SEO Statistics 2018 – Search Engine Evolution & Market Share in Numbers
2018 Has been an exciting year for search engines. With the incorporation of AI into search algorithms and the constant evolution of tech, search engines such as Google are becoming a lot faster, delivering more accurate results, and most importantly for us, changing rapidly. In this post, we are going to have a look at the evolution of search engines and SEO statistics 2018. We’ll start by gaining an understanding of what factors could influence general and local SEO statistics, and then we’ll move on to the search engine market share and evolution in terms of SEO statistics 2018.
We finish off with highlighting Google SEO statistics, local SEO statistics, and general SEO statistics 2018 had to offer, for an even more in-depth look at this interesting topic.
Let’s Start With The SEO Industry And SEO Statistics 2018
The introduction, and more importantly, the ever-increasing accuracy of voice search results have had some impact on SEO statistics 2018 has seen so far. It was initially predicted that voice search would mean the end of the traditional SEO tactics, but Google SEO statistics and SEO statistics in general, have not proven the naysayers correct yet.
Google’s Rank Brain is considered another factor that could make predicting ranking factors a lot more difficult, but is the SEO industry dying out?
SEO Statistics 2018 Show that the Industry Is far from Dead
If we go back 10 years, SEO spending topped out at $11.44 billion in the United States. By 2015, this figure had shot up to $60.73 billion. Predictions place spending in 2020 on SEO at $79.27 billion in the United States alone.
So, while industry growth is definitely going to slow down, it is a long way from dying out completely.
In fact, the industry as a whole is thriving. Even with SEO ROI statistics taking a hit with updates like Google and Panda, the industry is still doing well. In fact, there are a lot of favorable factors when it comes to the growth of the industry. There are some negative factors that endanger it as well. In the next section, we’ll go through both types.
Factors Influencing SEO Industry Growth
More Searches Being Conducted
As long as people want to find information online, and as younger, more computer-literate generations start to become a force, search engine ranking is going to remain important. We’ve already started the shift to the convenience of online options.
We’ve seen this with online banking, shopping, etc. With the advent of new tech making search easier than ever before, we can rightly expect to see more searchers relying on information found online rather than that found in the “real” world.
How many people have you seen lately to consult an encyclopedia? The numbers decline by the year. And it makes sense, why go and drag out a book when you can just ask Google for the answer?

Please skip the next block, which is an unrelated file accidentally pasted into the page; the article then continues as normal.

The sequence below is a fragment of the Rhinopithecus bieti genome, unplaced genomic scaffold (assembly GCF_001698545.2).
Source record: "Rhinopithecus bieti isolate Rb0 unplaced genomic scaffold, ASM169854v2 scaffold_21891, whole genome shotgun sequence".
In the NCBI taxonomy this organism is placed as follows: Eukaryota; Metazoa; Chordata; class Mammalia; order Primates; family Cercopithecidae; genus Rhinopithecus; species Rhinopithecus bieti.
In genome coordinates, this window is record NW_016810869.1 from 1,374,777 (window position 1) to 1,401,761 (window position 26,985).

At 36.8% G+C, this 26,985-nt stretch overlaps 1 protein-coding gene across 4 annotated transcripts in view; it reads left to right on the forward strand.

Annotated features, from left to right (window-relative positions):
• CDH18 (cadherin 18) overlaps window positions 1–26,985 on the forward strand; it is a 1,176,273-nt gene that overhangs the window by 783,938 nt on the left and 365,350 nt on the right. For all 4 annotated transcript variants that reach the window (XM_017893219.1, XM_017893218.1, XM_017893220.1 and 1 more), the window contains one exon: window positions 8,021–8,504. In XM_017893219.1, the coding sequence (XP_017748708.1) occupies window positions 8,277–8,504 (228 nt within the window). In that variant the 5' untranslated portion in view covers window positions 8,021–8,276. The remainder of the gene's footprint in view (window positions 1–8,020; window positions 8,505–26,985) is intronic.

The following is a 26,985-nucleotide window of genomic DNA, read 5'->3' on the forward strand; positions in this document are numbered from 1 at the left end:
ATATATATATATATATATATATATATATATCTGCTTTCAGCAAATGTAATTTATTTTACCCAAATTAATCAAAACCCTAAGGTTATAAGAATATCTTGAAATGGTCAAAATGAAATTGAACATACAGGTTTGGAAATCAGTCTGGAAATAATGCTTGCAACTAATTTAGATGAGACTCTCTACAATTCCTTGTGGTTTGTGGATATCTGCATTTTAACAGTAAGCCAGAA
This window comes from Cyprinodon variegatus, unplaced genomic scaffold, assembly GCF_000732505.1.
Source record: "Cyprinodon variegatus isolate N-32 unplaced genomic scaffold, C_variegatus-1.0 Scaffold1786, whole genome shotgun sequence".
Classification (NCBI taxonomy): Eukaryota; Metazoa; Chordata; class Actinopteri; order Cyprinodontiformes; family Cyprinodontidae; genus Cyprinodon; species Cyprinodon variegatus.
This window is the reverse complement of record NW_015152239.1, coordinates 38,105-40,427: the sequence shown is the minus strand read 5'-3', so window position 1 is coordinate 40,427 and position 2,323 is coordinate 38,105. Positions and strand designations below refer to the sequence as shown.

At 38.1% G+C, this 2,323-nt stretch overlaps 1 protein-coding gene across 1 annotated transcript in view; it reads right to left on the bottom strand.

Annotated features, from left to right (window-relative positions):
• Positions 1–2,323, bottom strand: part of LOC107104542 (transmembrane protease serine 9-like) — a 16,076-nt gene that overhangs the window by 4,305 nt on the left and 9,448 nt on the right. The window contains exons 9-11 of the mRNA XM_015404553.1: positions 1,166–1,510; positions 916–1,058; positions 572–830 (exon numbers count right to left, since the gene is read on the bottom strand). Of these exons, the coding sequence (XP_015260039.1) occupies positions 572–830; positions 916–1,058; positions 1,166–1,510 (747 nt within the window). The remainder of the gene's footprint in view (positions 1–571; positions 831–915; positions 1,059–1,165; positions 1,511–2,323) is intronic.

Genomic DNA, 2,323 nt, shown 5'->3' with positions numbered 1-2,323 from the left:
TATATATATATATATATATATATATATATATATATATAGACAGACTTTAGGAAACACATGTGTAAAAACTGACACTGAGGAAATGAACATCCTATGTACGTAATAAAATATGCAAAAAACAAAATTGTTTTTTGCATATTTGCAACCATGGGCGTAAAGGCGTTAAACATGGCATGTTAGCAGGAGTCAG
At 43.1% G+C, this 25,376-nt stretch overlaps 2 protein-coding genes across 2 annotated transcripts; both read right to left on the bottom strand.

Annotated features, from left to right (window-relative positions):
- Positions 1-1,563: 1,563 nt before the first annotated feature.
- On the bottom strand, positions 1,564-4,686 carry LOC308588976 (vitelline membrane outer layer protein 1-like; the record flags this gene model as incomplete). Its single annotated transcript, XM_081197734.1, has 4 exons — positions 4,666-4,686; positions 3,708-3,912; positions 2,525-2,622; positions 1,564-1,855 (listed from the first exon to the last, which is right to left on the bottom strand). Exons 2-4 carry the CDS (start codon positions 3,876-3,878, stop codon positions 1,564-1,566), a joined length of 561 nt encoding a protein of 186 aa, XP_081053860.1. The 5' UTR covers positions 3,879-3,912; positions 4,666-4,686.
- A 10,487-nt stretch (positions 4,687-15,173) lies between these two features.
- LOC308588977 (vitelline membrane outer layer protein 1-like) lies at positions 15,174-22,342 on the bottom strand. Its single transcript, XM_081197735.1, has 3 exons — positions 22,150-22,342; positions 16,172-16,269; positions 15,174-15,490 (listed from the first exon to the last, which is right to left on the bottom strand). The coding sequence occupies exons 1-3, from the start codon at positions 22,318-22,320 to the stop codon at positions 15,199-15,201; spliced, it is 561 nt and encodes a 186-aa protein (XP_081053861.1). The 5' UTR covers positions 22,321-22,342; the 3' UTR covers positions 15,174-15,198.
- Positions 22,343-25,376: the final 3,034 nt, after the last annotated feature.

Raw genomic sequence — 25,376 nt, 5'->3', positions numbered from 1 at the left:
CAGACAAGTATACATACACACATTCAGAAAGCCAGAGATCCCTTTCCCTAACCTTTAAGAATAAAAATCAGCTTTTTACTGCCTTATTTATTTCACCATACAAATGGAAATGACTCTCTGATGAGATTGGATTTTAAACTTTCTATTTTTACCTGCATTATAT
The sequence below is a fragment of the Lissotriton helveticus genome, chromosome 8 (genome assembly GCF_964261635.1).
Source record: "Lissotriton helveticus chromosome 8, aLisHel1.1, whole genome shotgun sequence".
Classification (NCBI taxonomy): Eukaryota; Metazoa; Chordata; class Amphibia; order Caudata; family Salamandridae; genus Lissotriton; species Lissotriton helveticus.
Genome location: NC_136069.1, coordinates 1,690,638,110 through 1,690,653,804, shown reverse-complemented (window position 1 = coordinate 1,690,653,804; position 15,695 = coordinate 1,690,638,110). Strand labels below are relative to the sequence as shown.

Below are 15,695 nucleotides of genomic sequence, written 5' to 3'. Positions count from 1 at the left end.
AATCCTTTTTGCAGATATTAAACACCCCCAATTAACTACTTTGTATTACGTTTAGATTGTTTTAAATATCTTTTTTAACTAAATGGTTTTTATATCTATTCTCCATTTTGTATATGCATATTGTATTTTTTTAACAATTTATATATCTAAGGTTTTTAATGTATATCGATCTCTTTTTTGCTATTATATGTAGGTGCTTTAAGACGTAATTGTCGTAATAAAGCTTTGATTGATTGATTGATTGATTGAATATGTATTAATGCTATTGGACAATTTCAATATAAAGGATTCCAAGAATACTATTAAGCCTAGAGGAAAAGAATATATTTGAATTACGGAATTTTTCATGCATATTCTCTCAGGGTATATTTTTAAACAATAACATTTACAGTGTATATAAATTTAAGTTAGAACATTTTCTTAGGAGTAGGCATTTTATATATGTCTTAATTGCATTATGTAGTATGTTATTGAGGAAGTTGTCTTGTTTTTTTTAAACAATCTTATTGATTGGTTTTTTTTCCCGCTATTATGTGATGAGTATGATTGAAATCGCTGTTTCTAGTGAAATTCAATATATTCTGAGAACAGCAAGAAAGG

Search Engines Are Getting Better
With more users, search engines will continuously look for ways to improve the results they spit out. Searches will become even faster and more accurate, and search engines will get better at sniffing out low-quality sites.
This, in turn, will also lead to people having more confidence in online searches. It could boost SEO ROI statistics and SEO industry statistics for legitimate sites. Furthermore, it entails greater spending on SEO for individual companies.
Better Tech Adds More Searches
Fast-forward to today, and we got personal assistants which can do a lot more than simply look up a bit of information. They can help to schedule appointments, remind you about a task to complete, etc. This makes them even more valuable to home users.
But tech can speed the growth of search engines in other ways as well. Think for a second about the impact a self-driving car might have. You won’t have to waste time concentrating on the road while commuting and will be able to do other things instead.
So why not look up the sales stats on the way to work in the morning and make good use of the time spent being driven around? Or even better – tell your smart car to do it for you.
Smart tech and wearable tech are other examples we can draw on here. With these devices becoming more mainstream and affordable, we can expect a subsequent increase in the availability of the internet.
Say, for example, that you’re out jogging. You could ask your smartwatch for advice on an alternative route, the nearest coffee shop, etc.
Alternative Search Engines
“Google it” is something that has become a common saying. But what we tend to forget is that there are quite a few other search engines out there. Google is the biggest and the most dominant with 86% overall market share as of July 2018 (we’ll talk about that later), but there are also other contenders.
Running a search engine can be profitable. SEO industry statistics show that Baidu, a popular Chinese search engine, brought in $3.3 billion in the second quarter of this year alone. While that doesn’t sound like an awful lot, considering that the company’s market share was only 1.05% in July 2018, it turned in a pretty good performance.
So, as there is money to be made running a search engine, we can start to expect more of them to come to the fore. Will they be able to overtake Google for number one position? Not anytime soon but they really don’t have to, do they? Besides, it’s nice to know that Google is not always going to have everything its own way, isn’t it?
Organic Results Are More Effective